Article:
Since the initial euphoria over President Ramaphosa’s election and inauguration, some of the excitement has worn off and the focus of the media has shifted back to South Africa’s many problems. Maybe we have forgotten that this new president is a consummate businessman in his own right and used to negotiating successfully at the highest level.
He has recently stated that it was his intention to bring in $100bn of foreign direct investment (FDI) in the next five years. This was a laudable and much-needed goal. But now it seems that his skill at attracting new investment into South Africa may be the game changer that everyone wanted. So far, since making that announcement, President Ramaphosa has managed to get $34bn in FDI – including $14,2bn from the Chinese President who he cornered at the BRICS (Brazil, Russia, India, China and South Africa) conference in Sandton.
This is no mean achievement. He has managed to get one third of his $100bn target in just six months. The effects of this flood of new cash are tangible and so far from what the previous incumbent could have achieved as to be laughable – that is, of course, assuming that Zuma even understood the concept of FDI and its importance.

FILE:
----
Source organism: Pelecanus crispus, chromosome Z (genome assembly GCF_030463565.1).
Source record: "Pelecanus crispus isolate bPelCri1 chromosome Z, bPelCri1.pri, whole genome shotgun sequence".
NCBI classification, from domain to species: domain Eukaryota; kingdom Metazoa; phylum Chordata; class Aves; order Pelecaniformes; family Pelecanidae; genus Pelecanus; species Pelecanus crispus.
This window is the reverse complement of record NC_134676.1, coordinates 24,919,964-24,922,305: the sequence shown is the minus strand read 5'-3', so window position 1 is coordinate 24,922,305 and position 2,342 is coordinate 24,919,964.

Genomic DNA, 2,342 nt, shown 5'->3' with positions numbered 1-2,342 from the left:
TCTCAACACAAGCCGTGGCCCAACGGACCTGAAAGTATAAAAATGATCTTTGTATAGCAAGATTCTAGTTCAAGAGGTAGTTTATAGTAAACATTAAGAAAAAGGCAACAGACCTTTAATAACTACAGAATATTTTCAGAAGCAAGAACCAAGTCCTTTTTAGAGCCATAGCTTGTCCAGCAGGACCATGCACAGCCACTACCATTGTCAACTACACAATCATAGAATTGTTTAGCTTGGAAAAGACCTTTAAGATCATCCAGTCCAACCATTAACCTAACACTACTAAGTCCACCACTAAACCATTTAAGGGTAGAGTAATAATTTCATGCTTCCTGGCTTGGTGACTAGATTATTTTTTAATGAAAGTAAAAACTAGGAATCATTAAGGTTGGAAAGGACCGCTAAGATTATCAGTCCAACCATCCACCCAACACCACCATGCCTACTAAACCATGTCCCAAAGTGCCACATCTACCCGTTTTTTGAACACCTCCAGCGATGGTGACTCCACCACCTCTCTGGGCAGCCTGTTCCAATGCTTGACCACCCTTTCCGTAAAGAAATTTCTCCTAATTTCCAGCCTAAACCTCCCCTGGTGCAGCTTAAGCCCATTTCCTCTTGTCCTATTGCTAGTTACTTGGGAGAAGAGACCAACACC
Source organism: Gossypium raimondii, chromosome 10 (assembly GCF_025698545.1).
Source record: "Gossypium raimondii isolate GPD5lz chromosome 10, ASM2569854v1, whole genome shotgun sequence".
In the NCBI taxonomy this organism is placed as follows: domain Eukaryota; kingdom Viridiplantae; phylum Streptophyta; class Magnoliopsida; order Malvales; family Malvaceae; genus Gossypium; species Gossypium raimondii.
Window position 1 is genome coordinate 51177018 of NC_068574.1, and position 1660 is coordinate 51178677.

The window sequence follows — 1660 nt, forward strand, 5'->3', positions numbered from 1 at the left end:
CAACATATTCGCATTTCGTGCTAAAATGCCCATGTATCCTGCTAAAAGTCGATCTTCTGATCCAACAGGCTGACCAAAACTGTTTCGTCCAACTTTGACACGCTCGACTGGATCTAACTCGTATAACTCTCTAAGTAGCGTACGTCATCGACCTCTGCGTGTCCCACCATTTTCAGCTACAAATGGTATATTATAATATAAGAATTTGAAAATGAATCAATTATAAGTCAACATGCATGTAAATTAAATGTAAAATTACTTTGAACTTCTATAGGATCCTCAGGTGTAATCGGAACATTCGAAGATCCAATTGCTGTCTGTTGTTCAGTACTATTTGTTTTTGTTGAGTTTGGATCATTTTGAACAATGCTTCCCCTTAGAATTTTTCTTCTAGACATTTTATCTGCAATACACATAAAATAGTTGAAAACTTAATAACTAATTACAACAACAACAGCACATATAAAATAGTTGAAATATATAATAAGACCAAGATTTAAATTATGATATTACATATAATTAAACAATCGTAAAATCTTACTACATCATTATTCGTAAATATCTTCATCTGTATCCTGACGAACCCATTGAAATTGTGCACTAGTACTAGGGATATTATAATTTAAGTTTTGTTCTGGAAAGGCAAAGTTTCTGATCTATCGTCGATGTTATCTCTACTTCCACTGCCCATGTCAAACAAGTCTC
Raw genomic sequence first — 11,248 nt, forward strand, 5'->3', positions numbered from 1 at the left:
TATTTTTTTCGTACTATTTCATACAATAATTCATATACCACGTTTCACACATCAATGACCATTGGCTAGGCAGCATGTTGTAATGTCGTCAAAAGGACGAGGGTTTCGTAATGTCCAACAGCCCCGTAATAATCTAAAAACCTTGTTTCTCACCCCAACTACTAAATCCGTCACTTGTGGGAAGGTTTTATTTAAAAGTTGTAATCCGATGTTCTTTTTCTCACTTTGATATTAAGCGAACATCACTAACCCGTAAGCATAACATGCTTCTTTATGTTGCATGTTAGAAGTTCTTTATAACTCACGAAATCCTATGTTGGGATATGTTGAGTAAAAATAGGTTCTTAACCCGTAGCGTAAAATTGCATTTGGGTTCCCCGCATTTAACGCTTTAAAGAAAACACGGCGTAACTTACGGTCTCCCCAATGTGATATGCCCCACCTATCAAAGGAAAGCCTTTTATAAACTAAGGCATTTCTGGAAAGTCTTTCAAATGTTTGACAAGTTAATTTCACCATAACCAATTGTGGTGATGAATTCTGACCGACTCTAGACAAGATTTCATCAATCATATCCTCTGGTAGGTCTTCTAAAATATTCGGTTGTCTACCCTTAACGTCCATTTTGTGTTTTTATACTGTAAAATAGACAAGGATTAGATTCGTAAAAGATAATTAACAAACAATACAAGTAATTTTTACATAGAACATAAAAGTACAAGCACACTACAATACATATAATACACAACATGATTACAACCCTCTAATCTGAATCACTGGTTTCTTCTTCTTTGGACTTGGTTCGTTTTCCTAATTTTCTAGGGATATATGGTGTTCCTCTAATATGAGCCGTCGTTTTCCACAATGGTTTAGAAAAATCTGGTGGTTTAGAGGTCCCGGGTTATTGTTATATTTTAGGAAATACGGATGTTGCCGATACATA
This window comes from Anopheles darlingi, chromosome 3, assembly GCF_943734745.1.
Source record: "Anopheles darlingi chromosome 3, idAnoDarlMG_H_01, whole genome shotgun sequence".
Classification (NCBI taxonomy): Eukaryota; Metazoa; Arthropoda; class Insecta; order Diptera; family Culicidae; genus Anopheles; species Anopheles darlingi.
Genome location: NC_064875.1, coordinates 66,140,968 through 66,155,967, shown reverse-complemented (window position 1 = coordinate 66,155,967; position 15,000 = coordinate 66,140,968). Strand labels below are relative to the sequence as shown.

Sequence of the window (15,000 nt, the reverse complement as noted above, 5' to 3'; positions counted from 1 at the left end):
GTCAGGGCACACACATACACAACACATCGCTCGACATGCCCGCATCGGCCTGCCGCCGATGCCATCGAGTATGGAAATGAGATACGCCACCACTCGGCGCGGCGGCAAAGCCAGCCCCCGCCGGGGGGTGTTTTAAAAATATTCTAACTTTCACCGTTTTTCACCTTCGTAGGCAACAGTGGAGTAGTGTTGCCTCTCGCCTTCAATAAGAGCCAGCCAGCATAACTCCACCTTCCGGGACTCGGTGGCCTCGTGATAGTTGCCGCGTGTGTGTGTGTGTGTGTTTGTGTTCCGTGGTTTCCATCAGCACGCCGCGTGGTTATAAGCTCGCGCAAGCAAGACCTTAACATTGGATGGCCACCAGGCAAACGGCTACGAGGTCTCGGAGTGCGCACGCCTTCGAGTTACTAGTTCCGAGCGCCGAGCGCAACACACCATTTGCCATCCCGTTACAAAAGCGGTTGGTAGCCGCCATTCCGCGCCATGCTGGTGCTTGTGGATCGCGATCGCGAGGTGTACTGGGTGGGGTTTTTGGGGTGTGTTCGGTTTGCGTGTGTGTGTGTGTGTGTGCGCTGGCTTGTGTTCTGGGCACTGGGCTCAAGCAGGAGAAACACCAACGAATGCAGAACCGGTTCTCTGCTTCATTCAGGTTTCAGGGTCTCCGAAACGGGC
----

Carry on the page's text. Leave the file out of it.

The most noticeable impact has been on the strength of the rand. As the currency market has grasped the idea that Ramaphosa is a veritable FDI salesman, the rand has done an about turn and moved steadily stronger. From its weakest point of almost R14 to the US dollar it has strengthened to R13.20 and looks to continue strengthening from there. Consider the chart:
Rand Dollar Exchange 1 Year Chart – ShareFriend Pro
The effect of this will first be felt in the petrol price and that will impact on every South Africans’ life directly. But beyond that it will bring industries and skills and massive amounts of employment. In time it will increase tax revenue and enable us to reduce the government’s exposure to debt.
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